Could Sea-Monkeys fight global warming?

SUNNYVALE, Calif. (KGO) -- Climate change impacts everything from the air we breathe to the food we eat. Now a South Bay company is using Sea-Monkeys to find a new way to reduce carbon emissions and reduce over-fishing of our oceans at the same time.

When you pick up seafood at the grocery store, chances are it was raised at a fish farm.

According to the National Oceanic and Atmospheric Administration, aquaculture supplies more than 50 percent of all seafood produced for human consumption globally. Fish farming seemed like a solution to reduce the impact on our over-fished oceans, but there is a catch. Fish need food, and most of that food is made of fish meal.

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"Fish meal is essentially fish that are caught, usually off the coast of South America, that are ground up and fed to other fish," said Brian Sefton, founder of Sunnyvale-based NovoNutrients.

According to the United Nations Food and Agriculture Organization, roughly 32 percent of the world's wild fish stocks are over-exploited, depleted or recovering.

"Aquaculture is set to grow in size as an industry, but this crucial supply of protein is not going to increase," said Sefton.

Growing a food replacement on land presents more environmental problems.

"Fish have evolved in the ocean to eat other fish and so there is not a good overlap between what agriculture is providing and the fish that we want to eat, want to eat," said company CEO, David Tze.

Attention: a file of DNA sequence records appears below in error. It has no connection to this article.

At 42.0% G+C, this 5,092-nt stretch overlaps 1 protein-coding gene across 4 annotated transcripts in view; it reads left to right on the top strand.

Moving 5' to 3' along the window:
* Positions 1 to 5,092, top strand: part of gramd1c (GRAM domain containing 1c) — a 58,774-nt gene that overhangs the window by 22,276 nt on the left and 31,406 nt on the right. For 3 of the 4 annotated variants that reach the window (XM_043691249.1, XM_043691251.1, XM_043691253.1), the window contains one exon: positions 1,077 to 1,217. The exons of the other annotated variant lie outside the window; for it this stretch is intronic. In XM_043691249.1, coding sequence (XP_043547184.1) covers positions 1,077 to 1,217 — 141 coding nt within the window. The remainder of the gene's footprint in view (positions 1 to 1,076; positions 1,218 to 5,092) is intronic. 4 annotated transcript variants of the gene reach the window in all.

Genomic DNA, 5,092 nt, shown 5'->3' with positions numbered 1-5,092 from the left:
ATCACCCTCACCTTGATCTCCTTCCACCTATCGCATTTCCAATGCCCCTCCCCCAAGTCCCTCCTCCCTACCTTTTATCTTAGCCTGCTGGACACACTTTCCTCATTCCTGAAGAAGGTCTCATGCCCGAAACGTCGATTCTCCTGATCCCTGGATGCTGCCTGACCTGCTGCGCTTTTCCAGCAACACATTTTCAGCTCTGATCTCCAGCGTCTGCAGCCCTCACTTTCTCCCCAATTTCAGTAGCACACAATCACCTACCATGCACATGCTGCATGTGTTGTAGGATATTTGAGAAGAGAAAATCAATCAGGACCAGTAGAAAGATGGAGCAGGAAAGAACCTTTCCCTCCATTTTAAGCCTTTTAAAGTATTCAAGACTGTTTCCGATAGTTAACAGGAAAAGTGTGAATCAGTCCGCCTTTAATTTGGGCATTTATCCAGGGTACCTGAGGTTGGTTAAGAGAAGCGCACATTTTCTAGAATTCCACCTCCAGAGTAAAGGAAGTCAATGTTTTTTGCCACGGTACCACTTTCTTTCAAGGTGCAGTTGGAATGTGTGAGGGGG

NovoNutrients could revolutionize how we feed farmed fish and "reduce" carbon dioxide emissions at the same time. Carbon dioxide is the greenhouse gas that scientists say is responsible for climate change worldwide.

NovoNutrients is turning carbon dioxide into fish food.

They call it NovoMeal - made from bacteria that eats CO2, It is brewed into a high protein feed. The guinea pigs in this experiment are Sea-Monkeys, those brine shrimp advertised in the back of comic books.

With promising results, the company is now beginning to test NovoMeal on other species -- starting with fish -- but with an eye, and mouth, toward other animals as well.

"We take industrial emissions and, through a microbial process, turn them into a high protein ingredient that can go into feeds for fish, chicken, pigs, even some day for people," said Tze.

"Food is one of the main products we are focused on, and that's mainly high protein food ingredients," said Sefton.

NovoNutrients envisions scaling up operations, capturing carbon emissions at their source and turning them into food. The company hopes to have its fish food commercially available by 2021.

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